Short bio: Computer Scientist, FOSS supporter (read more)
Tux Machines (TM)-specific
This article serves two purposes. It is a discussion about the future of computer interfaces; and it is a means by which I can purge myself of thoughts that have been accumulating on this topic for quite a few years. Even if it fails as intelligent discourse on the first, it will have succeeded in the second. Previously the title was Where Are Computer Interfaces Going? but after writing it I noticed a significant number of predictive passages and decided to be bold and move the "are". Of course now I feel obliged to add a disclaimer. I admit right here, or at least in the next sentence, that I don't know where computer interfaces are going. I don't know.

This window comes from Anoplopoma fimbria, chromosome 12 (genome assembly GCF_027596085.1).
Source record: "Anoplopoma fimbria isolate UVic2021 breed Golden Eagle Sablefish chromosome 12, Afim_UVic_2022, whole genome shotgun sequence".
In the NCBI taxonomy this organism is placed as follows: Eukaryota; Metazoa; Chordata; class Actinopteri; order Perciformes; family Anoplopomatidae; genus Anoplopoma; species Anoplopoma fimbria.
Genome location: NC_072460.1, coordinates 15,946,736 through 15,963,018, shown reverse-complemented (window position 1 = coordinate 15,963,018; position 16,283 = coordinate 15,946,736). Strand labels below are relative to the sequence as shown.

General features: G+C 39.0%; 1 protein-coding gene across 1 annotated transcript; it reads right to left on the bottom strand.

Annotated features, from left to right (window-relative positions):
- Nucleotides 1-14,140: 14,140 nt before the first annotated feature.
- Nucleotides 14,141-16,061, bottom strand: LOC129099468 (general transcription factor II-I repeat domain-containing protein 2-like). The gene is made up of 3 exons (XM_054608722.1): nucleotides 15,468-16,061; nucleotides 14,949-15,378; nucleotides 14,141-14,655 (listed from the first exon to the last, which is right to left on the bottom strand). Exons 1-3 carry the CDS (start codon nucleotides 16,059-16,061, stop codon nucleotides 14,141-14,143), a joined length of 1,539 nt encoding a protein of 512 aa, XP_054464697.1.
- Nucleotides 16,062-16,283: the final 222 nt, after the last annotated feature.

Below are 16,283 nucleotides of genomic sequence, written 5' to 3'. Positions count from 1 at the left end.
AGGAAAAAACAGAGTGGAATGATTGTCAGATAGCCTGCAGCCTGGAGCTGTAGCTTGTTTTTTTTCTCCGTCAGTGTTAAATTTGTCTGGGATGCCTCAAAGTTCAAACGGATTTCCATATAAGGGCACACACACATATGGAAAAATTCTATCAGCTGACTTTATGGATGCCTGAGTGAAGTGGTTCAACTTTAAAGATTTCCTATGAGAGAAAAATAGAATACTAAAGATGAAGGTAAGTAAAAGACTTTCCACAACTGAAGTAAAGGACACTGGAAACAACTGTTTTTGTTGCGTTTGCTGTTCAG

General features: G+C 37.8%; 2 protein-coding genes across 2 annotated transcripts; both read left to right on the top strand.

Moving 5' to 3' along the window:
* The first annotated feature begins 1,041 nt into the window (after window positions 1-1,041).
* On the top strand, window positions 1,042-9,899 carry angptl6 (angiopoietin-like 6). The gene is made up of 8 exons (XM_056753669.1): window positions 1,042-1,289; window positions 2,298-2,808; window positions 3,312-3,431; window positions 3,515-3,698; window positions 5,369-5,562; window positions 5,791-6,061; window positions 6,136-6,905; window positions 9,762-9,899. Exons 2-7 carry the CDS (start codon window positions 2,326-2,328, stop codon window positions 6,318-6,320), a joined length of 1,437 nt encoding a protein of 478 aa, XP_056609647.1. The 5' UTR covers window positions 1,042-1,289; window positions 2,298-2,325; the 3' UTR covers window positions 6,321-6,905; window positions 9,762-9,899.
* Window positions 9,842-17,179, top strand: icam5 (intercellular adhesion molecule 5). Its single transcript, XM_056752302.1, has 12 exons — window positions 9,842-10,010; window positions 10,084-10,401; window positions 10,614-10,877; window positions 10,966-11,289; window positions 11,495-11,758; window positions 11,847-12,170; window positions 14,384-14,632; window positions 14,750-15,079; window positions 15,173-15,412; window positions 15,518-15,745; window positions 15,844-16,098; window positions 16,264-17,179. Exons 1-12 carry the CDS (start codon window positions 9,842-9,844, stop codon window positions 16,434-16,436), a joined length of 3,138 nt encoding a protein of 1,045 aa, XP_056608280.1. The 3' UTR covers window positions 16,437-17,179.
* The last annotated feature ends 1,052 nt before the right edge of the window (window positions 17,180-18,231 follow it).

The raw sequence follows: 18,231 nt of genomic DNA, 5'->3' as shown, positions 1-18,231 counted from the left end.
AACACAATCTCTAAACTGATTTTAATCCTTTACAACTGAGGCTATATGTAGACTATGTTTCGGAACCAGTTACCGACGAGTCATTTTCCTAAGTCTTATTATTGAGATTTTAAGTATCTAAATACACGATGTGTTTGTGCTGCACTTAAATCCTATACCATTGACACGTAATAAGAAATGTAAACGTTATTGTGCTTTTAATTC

With that out of the way, I'd like to start, as many interfaces do, with the metaphor. In the 80s and 90s successful interface design and an appropriate metaphor were taken to be nearly synonymous. Although a good metaphor is important, it imposes unnecessary and artificial restrictions. So why is it so important? The best, perhaps only, reason is familiarity. Unfortunately, familiarity comes at a cost: the shorter learning curve can require speed and ability to be sacrificed.
Consider the ubiquitous desktop metaphor.